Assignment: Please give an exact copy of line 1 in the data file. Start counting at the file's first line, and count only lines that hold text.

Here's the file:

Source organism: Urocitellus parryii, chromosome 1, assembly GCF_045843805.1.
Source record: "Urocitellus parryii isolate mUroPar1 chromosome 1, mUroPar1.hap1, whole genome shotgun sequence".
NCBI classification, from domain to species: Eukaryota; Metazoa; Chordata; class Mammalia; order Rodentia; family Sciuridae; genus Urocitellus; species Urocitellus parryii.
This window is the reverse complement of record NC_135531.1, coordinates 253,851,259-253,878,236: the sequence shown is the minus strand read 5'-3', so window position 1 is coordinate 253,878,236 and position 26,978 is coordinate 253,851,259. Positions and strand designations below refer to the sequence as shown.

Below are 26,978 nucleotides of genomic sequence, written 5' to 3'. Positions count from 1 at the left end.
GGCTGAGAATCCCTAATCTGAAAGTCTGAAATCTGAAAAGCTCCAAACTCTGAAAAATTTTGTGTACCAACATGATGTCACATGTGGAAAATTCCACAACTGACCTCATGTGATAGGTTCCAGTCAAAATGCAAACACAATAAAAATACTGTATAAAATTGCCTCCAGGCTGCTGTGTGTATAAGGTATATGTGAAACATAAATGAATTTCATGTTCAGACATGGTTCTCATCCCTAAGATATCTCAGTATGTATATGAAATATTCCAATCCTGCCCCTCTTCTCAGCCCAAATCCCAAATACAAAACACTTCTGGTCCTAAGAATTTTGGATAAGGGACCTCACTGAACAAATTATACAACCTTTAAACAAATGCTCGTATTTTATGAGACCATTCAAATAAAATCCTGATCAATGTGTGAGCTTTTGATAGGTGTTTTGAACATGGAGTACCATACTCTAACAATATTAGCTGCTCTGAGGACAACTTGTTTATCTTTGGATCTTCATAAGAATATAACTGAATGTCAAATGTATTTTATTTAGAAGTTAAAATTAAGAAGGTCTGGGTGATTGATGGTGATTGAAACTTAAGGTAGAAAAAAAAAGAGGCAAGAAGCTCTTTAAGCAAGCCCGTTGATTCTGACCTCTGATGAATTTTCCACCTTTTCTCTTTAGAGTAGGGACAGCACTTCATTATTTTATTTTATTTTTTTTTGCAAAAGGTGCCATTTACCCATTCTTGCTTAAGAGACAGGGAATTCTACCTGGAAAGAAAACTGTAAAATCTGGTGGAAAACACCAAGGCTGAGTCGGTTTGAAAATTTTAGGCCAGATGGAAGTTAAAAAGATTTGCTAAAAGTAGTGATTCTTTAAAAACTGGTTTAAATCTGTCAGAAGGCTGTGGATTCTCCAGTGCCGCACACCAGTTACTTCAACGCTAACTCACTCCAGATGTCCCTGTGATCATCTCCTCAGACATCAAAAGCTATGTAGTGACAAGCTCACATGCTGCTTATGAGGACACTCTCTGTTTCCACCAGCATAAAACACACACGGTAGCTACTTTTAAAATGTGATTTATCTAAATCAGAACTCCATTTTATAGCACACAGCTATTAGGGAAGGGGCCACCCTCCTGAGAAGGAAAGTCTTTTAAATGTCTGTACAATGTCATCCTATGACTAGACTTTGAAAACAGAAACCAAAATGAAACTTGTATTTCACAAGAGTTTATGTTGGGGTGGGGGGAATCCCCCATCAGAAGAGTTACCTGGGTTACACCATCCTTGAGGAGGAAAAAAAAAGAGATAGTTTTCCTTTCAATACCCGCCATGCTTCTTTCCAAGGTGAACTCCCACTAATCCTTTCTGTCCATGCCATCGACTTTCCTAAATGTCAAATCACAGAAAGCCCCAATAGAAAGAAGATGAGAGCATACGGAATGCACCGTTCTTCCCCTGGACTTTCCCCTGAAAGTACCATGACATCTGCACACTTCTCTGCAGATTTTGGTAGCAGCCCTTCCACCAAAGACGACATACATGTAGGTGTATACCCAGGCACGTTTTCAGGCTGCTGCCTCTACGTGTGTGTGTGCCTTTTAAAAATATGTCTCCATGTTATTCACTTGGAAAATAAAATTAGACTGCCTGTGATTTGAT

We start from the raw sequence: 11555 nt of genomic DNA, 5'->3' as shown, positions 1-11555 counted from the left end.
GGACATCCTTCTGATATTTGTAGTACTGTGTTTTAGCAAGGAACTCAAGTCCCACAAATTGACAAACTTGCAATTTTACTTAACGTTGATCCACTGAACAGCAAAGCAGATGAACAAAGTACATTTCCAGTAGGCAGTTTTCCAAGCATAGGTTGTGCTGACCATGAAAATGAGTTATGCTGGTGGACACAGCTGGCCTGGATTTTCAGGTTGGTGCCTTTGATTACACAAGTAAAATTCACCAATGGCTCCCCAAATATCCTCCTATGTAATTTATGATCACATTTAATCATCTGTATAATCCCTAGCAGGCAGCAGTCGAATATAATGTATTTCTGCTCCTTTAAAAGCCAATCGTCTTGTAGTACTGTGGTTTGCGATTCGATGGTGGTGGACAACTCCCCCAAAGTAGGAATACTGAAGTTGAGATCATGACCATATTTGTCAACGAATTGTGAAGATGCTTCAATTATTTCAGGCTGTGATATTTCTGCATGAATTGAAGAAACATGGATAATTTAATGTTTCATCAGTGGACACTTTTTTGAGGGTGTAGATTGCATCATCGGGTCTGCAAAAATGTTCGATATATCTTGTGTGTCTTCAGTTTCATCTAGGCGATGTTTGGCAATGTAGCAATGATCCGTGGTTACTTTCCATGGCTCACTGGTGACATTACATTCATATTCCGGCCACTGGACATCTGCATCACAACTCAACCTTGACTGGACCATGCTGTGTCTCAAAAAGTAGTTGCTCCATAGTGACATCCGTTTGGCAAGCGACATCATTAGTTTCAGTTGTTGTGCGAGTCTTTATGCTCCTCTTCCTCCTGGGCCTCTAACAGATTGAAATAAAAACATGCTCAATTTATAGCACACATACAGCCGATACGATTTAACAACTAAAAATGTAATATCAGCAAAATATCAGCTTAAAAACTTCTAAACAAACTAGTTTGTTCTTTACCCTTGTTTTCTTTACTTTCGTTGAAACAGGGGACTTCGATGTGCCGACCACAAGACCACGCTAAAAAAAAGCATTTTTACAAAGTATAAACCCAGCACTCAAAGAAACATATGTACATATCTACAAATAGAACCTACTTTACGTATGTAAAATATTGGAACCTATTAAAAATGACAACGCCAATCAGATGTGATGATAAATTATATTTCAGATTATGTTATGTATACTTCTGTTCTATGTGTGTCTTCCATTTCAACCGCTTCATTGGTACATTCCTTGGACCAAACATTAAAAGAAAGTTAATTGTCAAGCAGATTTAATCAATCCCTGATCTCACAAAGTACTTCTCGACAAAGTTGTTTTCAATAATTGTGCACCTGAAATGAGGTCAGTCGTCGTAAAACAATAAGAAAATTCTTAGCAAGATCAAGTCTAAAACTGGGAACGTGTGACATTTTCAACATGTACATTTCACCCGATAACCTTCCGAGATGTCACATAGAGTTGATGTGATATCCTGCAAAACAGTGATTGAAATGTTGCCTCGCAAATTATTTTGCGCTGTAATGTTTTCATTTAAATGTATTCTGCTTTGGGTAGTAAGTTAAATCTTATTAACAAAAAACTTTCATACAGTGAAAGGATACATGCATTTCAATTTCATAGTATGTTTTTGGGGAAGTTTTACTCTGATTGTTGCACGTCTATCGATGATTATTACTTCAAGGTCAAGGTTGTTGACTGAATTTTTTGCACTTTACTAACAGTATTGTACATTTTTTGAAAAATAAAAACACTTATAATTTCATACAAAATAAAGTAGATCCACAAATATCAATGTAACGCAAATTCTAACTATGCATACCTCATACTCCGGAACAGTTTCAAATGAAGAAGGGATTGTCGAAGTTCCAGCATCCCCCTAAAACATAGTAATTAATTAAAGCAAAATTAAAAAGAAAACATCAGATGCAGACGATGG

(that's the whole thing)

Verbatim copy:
Source organism: Urocitellus parryii, chromosome 1, assembly GCF_045843805.1.